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Ukraine Troops Move on Rebel Stronghold Defying Putin

By Daryna Krasnolutska, Jonathan Allen and Patrick Donahue
May 02, 2014 1:55 PM EDT 1139 Comments
Ukrainian soldiers near Slavyansk, Eastern Ukraine, on May 2, 2014.
Photographer: Genya Savilov/AFP via Getty Images
Ukrainian soldiers near Slavyansk, Eastern Ukraine, on May 2, 2014.

Ukraine sent armored vehicles and artillery to retake Slovyansk, a separatist stronghold, as President Barack Obama and German Chancellor Angela Merkel set a May 25 trigger for possible economic sanctions against Russia.

Forces were dispatched at 4:30 a.m. local time to drive out pro-Russian militants and free hostages, including international monitors, Interior Minister Arsen Avakov said. Rebels shot down two helicopters, killing two pilots, the Defense Ministry said. Acting Ukrainian President Oleksandr Turchynov said in a statement “many” rebels were killed, wounded or captured.

Obama and Merkel told a news conference at the White House today that Russia must pull back support for the separatists so Ukraine’s May 25 presidential election can go ahead unimpeded. If the vote can’t be held “we will not have a choice but to move forward” with more sanctions, Obama said. Merkel called the election “crucial” and said she’s ready to support economic sanctions if needed. The United Nations Security Council held an emergency meeting at Russia’s request.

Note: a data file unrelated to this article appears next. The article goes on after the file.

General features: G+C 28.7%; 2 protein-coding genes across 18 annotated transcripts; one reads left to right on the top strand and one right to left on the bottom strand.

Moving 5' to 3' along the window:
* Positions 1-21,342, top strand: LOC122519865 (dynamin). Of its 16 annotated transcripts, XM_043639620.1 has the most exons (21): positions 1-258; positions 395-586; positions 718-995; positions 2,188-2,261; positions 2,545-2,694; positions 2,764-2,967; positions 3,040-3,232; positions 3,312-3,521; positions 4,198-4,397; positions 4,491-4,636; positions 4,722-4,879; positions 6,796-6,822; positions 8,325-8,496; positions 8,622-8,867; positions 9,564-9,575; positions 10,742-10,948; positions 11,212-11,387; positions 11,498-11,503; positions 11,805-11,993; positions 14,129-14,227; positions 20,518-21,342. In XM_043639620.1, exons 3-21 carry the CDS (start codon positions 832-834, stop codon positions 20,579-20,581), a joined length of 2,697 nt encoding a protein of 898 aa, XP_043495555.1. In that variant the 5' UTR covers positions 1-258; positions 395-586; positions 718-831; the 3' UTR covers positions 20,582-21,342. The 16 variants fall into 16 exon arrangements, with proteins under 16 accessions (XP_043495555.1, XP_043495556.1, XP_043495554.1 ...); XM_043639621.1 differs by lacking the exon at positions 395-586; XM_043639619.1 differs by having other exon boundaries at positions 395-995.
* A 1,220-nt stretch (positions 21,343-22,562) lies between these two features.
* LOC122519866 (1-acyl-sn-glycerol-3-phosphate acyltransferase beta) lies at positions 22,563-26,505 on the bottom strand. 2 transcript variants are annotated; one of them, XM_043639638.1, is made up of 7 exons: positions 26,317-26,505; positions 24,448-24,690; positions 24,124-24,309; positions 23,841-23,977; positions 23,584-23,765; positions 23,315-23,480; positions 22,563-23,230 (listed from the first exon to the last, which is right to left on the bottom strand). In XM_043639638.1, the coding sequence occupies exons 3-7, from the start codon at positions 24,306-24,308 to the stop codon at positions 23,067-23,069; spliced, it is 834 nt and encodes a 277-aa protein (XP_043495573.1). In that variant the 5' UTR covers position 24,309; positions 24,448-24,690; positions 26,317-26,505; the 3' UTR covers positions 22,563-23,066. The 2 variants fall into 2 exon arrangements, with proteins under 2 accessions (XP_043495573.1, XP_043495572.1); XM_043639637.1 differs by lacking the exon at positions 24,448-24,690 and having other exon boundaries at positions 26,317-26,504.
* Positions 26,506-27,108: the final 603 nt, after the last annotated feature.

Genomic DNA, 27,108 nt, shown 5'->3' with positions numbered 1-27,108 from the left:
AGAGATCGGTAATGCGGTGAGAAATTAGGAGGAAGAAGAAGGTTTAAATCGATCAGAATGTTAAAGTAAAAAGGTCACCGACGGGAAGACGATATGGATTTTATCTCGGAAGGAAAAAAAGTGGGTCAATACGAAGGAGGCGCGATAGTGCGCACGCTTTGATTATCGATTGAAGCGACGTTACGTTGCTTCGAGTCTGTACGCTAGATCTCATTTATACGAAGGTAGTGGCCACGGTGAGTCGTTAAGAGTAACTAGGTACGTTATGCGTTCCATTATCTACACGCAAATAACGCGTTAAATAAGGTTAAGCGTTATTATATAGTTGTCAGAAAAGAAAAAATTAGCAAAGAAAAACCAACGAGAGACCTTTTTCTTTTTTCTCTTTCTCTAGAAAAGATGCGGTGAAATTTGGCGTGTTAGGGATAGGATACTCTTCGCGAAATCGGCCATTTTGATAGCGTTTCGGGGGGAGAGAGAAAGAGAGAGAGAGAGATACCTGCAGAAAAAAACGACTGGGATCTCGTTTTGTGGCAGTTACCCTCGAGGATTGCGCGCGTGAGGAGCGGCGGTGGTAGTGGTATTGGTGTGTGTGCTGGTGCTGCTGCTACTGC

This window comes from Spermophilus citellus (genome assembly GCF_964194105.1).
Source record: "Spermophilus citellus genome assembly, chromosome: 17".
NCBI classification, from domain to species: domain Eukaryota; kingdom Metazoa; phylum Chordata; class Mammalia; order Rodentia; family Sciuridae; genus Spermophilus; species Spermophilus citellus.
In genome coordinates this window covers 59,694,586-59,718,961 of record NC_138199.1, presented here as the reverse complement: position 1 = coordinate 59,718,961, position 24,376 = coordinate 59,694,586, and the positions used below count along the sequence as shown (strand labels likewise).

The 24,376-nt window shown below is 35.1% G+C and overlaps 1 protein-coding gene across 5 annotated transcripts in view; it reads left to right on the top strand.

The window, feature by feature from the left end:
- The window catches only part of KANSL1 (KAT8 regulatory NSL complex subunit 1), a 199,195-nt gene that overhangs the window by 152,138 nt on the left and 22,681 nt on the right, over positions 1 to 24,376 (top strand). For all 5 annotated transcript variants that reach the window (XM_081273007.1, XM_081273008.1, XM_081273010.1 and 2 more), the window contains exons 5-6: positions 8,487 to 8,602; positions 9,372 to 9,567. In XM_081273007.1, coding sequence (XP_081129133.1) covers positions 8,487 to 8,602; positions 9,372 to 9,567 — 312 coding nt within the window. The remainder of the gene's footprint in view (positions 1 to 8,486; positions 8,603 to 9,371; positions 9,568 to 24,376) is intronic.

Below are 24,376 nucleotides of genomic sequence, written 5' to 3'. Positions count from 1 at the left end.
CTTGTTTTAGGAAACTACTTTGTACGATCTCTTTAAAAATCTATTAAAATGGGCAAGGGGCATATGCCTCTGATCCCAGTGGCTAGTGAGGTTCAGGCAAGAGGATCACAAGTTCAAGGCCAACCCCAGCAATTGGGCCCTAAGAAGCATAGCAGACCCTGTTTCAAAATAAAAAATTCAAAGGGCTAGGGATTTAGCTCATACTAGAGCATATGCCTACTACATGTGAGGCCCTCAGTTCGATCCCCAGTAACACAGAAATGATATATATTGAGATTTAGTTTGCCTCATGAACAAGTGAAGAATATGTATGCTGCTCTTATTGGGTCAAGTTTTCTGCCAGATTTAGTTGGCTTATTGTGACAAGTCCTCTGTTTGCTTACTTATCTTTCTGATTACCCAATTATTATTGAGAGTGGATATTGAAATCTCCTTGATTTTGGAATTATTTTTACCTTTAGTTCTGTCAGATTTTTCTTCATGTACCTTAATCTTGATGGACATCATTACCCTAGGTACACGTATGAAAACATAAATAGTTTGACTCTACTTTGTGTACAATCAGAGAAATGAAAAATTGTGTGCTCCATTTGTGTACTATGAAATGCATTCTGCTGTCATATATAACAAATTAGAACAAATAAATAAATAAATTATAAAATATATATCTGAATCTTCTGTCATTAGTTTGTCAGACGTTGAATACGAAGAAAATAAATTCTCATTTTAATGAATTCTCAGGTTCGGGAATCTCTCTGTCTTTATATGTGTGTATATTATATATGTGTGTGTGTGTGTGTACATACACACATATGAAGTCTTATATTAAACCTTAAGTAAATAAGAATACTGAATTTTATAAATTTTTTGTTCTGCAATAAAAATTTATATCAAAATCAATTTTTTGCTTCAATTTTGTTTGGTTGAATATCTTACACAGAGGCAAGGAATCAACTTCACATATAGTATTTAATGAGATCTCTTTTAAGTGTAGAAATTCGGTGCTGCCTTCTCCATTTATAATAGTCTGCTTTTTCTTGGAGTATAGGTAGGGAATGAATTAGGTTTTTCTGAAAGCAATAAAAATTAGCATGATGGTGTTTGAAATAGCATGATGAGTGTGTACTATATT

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“We have a range of tools at our disposal” to hit various Russian industries with sanctions, Obama told reporters. “We are stepping up our planning.” If Russia doesn’t change course in Ukraine, “it will face increasing costs,” both economic and diplomatic, he said.

“When we will reach a particular tipping point is very hard to say in advance,” Merkel said. “But all I can say is that the elections on May 25 are a decisive juncture for me and if there is further destabilization, things will get more and more difficult.”

Markets React